The Eleventh Circuit on Wednesday affirmed a $7.5 million jury verdict against R.J. Reynolds, Philip Morris and Lorillard for a smoker suffering from chronic obstructive pulmonary disorder, ruling that the district court did not err in its instructions to the jury or in failing to declare a mistrial after a medical incident in the courtroom.
A Florida appeals court held Wednesday that a lower court erred by saying it had jurisdiction over an Italian shipbuilder facing litigation stemming from injuries a Canadian cruise performer sustained while on board one of its ships, holding that the company doesn’t have sufficient ties to the Sunshine State.
A Louisiana federal judge Tuesday tossed the Mexican state of Yucatan’s lawsuit against BP, Transocean and Halliburton over the 2010 Deepwater Horizon oil spill, finding the state’s claims under Florida’s Oil Pollution Act of 1990 were preempted by federal law.
A consumer asked a Florida federal court Tuesday to certify a class of cellphone owners whom a Walmart-hired law firm allegedly bombarded with collection calls intended for other people, contending that the individuals are united by common questions regarding the Telephone Consumer Protection Act claims.
Through its recent opinion in Mantiply v. Horne, the Eleventh Circuit joins the Ninth and Fifth Circuits in finding that legal fees incurred by a debtor beyond those necessary to stop a stay violation may be recovered, bringing a number of takeaways for both creditor and debtor lawyers, say Jeremy Retherford and Jonathan Grayson of Balch & Bingham LLP.
Last year, the Judicial Panel on Multidistrict Litigation ruled on the fewest MDL petitions and created the fewest new MDL proceedings in decades. But the panel's schedule for this week's hearing session suggests 2018 may be different, says Alan Rothman of Arnold & Porter Kaye Scholer LLP.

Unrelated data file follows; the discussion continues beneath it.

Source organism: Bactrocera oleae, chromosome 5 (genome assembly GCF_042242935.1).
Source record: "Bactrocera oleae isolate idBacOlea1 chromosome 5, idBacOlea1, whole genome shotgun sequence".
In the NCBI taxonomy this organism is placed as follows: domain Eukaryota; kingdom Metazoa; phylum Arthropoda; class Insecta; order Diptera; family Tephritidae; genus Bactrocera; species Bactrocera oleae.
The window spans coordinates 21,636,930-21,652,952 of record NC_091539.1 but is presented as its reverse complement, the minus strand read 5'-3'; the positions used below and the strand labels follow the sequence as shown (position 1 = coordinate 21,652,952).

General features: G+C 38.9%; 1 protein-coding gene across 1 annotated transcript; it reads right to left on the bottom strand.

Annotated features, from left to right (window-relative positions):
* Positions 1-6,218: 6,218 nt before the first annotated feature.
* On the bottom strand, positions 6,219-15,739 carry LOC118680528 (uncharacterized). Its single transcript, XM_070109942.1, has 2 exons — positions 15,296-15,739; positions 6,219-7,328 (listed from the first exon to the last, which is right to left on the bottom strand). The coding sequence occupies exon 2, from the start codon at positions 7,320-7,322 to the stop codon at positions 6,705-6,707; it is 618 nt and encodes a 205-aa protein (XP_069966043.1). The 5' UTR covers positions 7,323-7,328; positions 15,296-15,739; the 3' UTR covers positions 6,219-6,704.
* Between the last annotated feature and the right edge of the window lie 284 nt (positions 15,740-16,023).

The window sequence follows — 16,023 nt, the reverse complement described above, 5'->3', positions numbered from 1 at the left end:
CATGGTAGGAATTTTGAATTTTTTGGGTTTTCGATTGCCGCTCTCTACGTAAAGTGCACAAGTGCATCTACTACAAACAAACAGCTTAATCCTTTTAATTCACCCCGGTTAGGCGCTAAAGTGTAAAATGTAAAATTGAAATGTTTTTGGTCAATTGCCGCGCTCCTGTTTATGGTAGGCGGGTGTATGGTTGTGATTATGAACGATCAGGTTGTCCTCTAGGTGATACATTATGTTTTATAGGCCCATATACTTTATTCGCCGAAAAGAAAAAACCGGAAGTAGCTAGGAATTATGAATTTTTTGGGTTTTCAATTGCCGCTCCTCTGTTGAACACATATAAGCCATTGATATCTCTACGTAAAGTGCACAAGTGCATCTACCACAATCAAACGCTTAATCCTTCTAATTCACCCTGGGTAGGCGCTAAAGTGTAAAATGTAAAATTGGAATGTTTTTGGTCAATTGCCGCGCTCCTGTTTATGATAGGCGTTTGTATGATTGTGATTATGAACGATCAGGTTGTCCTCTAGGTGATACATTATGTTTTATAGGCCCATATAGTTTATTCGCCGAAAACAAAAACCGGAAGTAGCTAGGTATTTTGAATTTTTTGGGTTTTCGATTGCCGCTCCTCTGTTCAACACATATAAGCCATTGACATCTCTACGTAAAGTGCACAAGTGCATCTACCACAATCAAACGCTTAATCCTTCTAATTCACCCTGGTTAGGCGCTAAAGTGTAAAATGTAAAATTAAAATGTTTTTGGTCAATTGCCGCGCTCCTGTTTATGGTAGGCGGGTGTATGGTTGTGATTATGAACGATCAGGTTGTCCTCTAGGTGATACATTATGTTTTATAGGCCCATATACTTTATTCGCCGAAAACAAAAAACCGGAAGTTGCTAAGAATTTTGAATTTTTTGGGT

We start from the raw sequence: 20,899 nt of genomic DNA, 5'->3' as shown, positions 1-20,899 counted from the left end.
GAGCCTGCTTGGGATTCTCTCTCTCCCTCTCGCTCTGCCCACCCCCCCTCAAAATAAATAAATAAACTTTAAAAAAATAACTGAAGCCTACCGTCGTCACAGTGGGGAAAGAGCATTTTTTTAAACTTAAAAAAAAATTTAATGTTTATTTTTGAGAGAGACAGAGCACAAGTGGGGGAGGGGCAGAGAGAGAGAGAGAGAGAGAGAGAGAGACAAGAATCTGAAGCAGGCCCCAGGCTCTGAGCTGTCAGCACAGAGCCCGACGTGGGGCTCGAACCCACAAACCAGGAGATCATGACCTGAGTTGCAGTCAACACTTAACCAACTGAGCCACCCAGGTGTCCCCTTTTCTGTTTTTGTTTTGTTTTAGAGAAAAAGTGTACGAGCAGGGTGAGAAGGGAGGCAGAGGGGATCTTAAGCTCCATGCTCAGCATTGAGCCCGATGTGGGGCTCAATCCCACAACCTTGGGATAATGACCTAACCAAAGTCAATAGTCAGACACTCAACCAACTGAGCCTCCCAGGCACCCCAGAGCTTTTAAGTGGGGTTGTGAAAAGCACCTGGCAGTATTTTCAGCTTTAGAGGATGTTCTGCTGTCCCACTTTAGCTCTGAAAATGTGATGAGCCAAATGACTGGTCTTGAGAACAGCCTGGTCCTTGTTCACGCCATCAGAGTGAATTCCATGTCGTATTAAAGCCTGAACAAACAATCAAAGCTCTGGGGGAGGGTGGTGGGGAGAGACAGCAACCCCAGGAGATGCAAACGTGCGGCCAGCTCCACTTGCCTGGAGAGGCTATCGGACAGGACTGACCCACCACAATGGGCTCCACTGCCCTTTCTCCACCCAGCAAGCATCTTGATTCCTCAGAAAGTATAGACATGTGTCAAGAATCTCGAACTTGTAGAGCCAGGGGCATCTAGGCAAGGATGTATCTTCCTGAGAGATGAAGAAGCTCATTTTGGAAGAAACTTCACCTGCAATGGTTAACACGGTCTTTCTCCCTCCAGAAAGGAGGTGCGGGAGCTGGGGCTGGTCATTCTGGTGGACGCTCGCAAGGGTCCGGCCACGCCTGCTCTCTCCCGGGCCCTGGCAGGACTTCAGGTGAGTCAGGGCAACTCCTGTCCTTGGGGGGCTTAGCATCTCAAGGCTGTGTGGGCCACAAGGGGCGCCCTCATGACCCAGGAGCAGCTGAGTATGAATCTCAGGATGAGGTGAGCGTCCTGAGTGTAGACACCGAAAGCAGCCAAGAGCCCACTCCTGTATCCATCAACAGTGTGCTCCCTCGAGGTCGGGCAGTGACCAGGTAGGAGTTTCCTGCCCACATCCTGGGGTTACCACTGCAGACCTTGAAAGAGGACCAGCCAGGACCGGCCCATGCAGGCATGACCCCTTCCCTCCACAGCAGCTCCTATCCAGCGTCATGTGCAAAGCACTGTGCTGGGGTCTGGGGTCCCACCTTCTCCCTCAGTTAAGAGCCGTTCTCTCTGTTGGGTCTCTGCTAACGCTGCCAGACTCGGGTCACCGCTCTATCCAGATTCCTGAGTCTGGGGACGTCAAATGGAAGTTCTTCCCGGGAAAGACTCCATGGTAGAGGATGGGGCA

On Tuesday, the Trump administration announced 12 new judicial nominations. We will soon discover whether these candidates learned from the mistakes of the three nominees forced to withdraw in December after bipartisan concerns arose over their qualifications, says Arun Rao, executive VP of Investigative Group International.
While technology is making certain aspects of e-discovery faster and easier, it is also creating new challenges as quickly as we can provide solutions. The good news is that there are concrete steps businesses can take to address those challenges, says Peter Ostrega of Consilio LLC.
2017 ended, as it began, with much uncertainty for renewable energy, as the Trump administration continued to move against the Clean Power Plan. But key renewable energy objectives advanced at the state level, and tax reform left the production tax credit for wind energy and the investment tax credit for solar developers intact, says Brook Detterman of Beveridge & Diamond PC.
While 2017 was a relatively quiet year on the regulatory front for life settlements, Delaware and Florida adopted major legislative reforms that will affect the industry. Adjustments to the federal income tax code at the end of the year also brought some important changes, say Brian Casey and Thomas Sherman of Locke Lord LLP.
A recent Law360 guest article suggested that the Florida Supreme Court’s Aubin v. Union Carbide decision changed products liability law in Florida to the benefit of asbestos plaintiffs. Having litigated thousands of asbestos claims in Florida, we must clarify that Aubin follows the long-standing use of the consumer expectations test in asbestos cases, say attorneys Jonathan Ruckdeschel, Alan Pickert, Anita Pryor and Rebecca Vinocur.
In a long-anticipated move, the Centers for Medicare & Medicaid Services recently announced that it will allow states to implement Medicaid work requirements, representing a major shift in the agency's policy. However, the move will only impact a small percentage of the Medicaid population, say Caroline Brown and Philip Peisch of Covington & Burling LLP.
Last year, courts issued numerous health care-related decisions interpreting the legal standards under the False Claims Act and assessing the viability of a multitude of FCA liability theories. These decisions will affect the prosecution and defense of FCA cases for years to come, says Brian Dunphy of Mintz Levin Cohn Ferris Glovsky and Popeo PC.
Although Attorney General Jeff Sessions' rescission of the Cole memo does not change federal law, negative response to the rescission across the cannabis sector and political landscape was strong, swift and bipartisan, which may lead to congressional action in the future, say Jonathan Robbins and Joshua Mandell of Akerman LLP.